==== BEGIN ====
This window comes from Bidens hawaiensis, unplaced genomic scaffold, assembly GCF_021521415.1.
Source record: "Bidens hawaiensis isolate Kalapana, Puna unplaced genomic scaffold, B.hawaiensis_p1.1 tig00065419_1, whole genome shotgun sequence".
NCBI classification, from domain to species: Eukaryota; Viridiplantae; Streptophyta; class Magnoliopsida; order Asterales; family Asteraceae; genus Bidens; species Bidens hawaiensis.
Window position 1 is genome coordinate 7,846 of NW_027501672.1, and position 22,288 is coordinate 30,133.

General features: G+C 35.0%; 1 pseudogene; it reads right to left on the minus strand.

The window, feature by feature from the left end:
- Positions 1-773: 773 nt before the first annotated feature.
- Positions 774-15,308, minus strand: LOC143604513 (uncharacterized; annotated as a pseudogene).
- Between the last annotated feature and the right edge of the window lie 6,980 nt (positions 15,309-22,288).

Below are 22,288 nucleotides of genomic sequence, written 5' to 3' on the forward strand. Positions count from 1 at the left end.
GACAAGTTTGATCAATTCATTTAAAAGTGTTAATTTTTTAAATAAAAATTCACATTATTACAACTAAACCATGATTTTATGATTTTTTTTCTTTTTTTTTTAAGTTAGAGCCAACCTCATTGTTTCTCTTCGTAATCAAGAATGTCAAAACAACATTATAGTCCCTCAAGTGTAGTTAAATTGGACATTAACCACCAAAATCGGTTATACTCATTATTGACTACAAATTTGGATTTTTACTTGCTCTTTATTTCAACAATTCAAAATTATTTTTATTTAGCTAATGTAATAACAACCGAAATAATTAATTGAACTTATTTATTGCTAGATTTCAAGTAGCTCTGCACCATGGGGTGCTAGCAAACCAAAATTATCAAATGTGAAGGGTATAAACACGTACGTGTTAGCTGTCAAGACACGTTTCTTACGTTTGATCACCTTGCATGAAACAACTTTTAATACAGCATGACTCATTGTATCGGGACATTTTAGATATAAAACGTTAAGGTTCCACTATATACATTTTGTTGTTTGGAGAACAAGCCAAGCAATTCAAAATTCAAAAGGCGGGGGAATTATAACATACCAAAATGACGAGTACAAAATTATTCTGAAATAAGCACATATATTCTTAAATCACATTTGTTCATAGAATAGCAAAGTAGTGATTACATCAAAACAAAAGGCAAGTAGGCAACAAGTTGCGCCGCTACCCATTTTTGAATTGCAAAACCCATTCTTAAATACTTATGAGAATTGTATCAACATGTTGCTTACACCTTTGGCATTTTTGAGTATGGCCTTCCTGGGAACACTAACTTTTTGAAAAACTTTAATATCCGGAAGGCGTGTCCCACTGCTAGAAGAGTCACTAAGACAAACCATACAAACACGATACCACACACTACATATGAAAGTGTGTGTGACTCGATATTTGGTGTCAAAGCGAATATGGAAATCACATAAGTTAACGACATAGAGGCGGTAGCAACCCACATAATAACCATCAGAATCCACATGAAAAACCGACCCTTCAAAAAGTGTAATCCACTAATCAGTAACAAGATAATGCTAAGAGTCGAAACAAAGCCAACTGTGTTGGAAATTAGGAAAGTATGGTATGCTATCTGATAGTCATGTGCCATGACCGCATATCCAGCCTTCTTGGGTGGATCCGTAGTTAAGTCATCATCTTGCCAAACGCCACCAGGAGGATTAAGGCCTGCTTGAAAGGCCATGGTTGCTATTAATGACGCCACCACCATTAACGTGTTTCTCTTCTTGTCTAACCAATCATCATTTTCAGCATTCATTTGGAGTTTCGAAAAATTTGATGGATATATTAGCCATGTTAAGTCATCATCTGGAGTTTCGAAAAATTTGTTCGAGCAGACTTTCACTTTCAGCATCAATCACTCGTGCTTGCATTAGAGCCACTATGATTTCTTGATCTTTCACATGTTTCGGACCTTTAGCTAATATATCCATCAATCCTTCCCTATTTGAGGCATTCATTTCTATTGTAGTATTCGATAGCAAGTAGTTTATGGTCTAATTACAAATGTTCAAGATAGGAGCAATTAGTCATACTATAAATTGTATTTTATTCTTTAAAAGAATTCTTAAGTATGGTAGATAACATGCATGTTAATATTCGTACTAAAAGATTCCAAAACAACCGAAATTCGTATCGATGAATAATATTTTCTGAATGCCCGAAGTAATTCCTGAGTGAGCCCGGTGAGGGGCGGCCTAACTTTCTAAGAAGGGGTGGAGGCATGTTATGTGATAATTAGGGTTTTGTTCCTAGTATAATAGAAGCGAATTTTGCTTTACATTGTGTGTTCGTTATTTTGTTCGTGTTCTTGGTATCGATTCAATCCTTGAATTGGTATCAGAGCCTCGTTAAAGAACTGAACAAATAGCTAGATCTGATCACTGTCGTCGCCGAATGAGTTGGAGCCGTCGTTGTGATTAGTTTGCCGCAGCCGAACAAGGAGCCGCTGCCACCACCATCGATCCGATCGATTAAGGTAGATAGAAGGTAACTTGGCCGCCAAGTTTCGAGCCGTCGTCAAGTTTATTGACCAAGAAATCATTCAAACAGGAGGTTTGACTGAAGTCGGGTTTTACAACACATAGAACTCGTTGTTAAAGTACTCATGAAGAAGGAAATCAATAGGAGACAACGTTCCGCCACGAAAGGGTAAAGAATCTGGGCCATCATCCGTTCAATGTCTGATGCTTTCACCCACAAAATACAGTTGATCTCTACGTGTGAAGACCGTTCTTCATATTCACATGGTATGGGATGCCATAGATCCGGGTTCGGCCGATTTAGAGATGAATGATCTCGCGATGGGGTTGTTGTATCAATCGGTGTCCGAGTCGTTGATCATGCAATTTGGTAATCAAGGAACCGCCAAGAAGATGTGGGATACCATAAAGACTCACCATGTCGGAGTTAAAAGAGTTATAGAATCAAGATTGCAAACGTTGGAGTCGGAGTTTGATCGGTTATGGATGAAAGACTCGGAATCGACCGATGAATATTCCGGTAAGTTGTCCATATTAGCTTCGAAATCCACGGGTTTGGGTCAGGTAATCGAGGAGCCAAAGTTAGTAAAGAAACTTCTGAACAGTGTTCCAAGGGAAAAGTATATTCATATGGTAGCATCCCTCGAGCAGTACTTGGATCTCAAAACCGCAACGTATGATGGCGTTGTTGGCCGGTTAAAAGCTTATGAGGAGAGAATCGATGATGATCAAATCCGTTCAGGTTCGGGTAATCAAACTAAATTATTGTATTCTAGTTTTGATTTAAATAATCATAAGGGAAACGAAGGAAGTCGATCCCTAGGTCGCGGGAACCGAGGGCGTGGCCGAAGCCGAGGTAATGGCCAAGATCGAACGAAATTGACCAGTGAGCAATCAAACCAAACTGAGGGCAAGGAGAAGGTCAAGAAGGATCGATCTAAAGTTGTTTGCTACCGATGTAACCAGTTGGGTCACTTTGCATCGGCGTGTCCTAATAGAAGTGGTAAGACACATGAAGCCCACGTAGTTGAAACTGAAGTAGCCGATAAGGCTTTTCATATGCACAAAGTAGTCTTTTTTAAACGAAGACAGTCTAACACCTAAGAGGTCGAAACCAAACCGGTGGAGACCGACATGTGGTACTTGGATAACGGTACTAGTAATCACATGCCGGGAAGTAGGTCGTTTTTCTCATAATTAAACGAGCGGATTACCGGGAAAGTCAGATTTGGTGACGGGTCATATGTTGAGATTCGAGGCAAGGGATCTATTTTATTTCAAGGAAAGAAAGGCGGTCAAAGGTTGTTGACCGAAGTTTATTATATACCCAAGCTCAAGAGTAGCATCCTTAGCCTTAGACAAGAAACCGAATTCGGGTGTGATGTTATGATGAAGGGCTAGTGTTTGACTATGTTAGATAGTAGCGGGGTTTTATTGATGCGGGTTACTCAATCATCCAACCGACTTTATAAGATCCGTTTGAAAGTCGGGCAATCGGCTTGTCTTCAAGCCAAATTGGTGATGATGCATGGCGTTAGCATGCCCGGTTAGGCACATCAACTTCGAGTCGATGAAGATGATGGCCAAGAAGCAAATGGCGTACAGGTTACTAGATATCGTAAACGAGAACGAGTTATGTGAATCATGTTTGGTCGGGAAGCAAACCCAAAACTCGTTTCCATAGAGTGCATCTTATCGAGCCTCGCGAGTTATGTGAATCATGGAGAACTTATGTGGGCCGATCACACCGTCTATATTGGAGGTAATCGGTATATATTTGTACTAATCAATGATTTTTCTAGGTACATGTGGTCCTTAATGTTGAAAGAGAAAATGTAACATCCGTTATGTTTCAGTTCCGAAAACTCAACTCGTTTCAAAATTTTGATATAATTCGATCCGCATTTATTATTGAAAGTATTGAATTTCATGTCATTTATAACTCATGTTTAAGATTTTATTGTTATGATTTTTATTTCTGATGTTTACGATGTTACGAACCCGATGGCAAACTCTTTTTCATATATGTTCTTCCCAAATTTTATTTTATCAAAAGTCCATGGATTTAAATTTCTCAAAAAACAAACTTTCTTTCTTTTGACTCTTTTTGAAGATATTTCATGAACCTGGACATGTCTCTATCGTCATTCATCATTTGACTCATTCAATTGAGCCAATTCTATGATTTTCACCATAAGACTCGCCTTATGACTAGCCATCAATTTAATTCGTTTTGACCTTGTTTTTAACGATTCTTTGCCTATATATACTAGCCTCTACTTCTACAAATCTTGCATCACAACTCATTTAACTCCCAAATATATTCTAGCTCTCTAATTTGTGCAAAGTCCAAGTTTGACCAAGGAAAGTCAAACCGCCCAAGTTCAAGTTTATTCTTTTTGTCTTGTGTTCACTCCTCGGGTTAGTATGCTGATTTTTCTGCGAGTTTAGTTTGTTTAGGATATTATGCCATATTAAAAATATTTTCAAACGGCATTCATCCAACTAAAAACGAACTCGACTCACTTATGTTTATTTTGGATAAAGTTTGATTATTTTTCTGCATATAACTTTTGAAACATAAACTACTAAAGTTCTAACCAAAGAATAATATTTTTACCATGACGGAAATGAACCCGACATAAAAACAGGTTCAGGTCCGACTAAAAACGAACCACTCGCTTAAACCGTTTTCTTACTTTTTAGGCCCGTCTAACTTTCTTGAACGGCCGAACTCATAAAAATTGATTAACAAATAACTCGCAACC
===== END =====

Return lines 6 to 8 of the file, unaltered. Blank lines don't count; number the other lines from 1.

The window, feature by feature from the left end:
- Positions 1-773: 773 nt before the first annotated feature.
- Positions 774-15,308, minus strand: LOC143604513 (uncharacterized; annotated as a pseudogene).